Russian-speaking hackers picked a new target to overwhelm: airport websites and the travel sector.
The hacking collective Killnet that flooded state government websites with traffic last week took aim this week at the airline industry, publishing a list of airport websites as targets on the tech platform Telegram.
Airports in the cyberattackers’ crosshairs included Atlanta’s Hartsfield-Jackson International Airport, Chicago’s O’Hare International Airport, and Denver International Airport, among several others.
The Hartsfield-Jackson International Airport’s website went down on Monday but access was restored by the afternoon and officials said it did not disrupt the airport’s function.
“An investigation into the cause of the incident is underway,” the Atlanta airport said on Twitter. “At no time were operations at the airport impacted.”
Both O’Hare International and Midway International airports similarly went offline but the Chicago Department of Aviation said it did not disrupt airport operations. Denver International Airport’s website was also unreachable amid the hacking campaign, according to the Denver Post.
The airports fell victim to Killnet apparently organizing distributed denial of service attacks, which overwhelm internet targets with a flood of traffic.
The Biden administration cautioned against thinking the hacks were sophisticated while saying it took the threat seriously. National Cyber Director John C. Inglis told CNBC on Monday the attacks largely appeared to be a defacement effort rather than something seriously disruptive.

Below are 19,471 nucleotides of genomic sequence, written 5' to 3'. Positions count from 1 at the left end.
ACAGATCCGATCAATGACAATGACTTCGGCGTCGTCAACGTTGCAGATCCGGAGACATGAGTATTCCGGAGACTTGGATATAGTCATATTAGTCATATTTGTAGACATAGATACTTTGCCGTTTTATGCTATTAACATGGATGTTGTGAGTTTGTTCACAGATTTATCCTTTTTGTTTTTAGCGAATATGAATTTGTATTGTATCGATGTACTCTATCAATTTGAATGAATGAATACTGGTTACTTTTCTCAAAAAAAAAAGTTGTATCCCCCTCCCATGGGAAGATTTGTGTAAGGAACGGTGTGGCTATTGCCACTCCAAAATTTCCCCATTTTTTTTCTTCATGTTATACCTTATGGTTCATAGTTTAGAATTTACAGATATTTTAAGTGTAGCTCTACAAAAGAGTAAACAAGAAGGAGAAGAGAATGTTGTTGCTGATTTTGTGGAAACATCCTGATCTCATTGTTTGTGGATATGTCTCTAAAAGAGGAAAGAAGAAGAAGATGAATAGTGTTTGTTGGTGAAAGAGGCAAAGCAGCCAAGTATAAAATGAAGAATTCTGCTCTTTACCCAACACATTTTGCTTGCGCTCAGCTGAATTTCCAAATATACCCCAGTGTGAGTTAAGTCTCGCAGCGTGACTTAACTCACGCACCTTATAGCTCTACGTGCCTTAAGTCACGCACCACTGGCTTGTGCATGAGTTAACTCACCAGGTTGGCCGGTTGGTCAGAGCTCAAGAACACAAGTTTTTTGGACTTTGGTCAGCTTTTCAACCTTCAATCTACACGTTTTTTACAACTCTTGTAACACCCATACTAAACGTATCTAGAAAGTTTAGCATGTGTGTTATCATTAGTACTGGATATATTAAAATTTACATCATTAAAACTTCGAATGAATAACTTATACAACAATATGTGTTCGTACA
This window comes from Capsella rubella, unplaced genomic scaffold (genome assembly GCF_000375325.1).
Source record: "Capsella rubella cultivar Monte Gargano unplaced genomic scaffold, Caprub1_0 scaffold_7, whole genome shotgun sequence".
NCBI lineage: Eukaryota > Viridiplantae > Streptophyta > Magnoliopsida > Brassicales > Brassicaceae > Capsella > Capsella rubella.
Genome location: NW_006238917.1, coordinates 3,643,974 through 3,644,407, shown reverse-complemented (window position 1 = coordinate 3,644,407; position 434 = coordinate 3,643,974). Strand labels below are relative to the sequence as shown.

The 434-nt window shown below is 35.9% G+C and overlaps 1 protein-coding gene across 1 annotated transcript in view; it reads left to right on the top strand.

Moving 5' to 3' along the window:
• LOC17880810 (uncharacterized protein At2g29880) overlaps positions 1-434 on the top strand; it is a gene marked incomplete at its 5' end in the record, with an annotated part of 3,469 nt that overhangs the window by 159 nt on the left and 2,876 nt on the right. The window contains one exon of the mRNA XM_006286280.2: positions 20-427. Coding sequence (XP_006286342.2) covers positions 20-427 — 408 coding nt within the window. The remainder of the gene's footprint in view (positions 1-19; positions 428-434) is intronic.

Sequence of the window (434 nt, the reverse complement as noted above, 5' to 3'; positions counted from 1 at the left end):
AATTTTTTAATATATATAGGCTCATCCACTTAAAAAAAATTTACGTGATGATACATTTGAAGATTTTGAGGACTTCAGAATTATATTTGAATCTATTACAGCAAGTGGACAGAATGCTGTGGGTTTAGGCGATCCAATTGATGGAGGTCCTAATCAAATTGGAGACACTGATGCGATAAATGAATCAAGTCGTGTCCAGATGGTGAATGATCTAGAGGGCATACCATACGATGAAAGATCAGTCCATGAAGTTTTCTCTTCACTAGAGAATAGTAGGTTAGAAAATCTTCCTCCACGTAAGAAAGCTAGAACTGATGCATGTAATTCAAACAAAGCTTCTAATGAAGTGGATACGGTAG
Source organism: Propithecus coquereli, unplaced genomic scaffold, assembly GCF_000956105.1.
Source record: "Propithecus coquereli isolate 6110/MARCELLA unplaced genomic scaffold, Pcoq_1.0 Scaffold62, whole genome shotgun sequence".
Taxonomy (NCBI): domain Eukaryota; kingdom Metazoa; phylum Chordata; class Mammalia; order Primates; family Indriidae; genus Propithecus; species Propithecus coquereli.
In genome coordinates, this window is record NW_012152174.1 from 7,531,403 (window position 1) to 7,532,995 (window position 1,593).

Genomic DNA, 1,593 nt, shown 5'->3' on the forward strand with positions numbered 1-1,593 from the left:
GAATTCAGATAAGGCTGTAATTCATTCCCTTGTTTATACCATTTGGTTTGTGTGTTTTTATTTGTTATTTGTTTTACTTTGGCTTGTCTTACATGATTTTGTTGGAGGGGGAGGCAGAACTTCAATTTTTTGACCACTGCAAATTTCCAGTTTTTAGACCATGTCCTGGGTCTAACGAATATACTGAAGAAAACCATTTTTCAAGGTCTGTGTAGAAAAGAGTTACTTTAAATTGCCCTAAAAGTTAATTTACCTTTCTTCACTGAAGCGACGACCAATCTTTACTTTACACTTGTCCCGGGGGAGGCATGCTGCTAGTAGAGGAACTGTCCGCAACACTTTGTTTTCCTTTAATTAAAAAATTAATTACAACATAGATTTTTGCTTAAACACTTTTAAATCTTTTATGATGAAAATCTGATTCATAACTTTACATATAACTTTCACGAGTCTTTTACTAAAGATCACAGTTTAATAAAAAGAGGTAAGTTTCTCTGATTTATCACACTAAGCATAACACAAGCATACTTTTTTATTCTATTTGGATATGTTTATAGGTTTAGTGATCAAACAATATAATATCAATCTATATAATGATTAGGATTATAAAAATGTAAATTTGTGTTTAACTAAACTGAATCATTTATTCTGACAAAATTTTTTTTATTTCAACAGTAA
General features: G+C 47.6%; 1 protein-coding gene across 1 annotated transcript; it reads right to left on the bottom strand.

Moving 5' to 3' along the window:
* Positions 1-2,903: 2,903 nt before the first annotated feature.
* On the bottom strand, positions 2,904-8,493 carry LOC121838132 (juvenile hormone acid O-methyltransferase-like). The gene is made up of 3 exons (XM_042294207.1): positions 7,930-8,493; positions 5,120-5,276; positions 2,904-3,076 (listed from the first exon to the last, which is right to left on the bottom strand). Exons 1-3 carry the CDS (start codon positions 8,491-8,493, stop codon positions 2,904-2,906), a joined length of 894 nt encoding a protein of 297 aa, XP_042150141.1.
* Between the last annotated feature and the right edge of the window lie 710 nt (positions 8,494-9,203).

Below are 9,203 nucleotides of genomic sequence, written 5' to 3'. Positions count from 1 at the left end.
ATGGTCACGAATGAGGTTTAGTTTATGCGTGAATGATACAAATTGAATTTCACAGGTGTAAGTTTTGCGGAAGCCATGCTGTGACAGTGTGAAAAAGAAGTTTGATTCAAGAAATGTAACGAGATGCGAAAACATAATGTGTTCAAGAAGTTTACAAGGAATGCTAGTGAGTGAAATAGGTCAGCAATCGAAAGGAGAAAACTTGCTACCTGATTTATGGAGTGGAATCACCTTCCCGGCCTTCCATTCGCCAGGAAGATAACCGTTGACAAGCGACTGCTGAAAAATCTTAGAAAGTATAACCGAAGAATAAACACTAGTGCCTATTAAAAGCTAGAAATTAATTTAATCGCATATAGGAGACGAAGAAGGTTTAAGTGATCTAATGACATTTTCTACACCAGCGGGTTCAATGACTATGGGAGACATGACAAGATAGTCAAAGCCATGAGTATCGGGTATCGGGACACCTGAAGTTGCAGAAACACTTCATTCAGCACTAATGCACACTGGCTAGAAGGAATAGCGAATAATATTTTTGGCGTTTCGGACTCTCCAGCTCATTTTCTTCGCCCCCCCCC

“I would say we should be concerned about it, we should address that, we should make sure that those services are restored but we should make sure we discriminate between that and an actual threat to critical services,” he said.
Mr. Inglis said he was concerned about people’s confidence in the resilience of America’s systems, particularly fretting people would misconstrue a small swipe in cyberspace as indicative of a broader attack causing fear.
Emsisoft threat analyst Brett Callow said Killnet’s aim at the airports looks to be more “nuisance-level” activity but it could succeed in making Americans nervous. He said such efforts create fear, uncertainty and doubt about America’s ability to protect its critical infrastructure.
Check Point threat intelligence manager Sergey Shykevich said Killnet is likely to continue waging its distributed denial of service attacks against vulnerable targets in the U.S.
He said Killnet focuses on prominent websites that are not the most well-protected but whose outages cannot be ignored.
“We shouldn’t be surprised if we see more from Killnet this week,” Mr. Shykevich said in a statement.
Killnet posted more targets for attacks on Telegram on Tuesday, this time focusing on websites of J.P. Morgan Chase bank. The bank’s websites did not appear down on Tuesday at the time of publication.
• This article was based in part on wire service reports.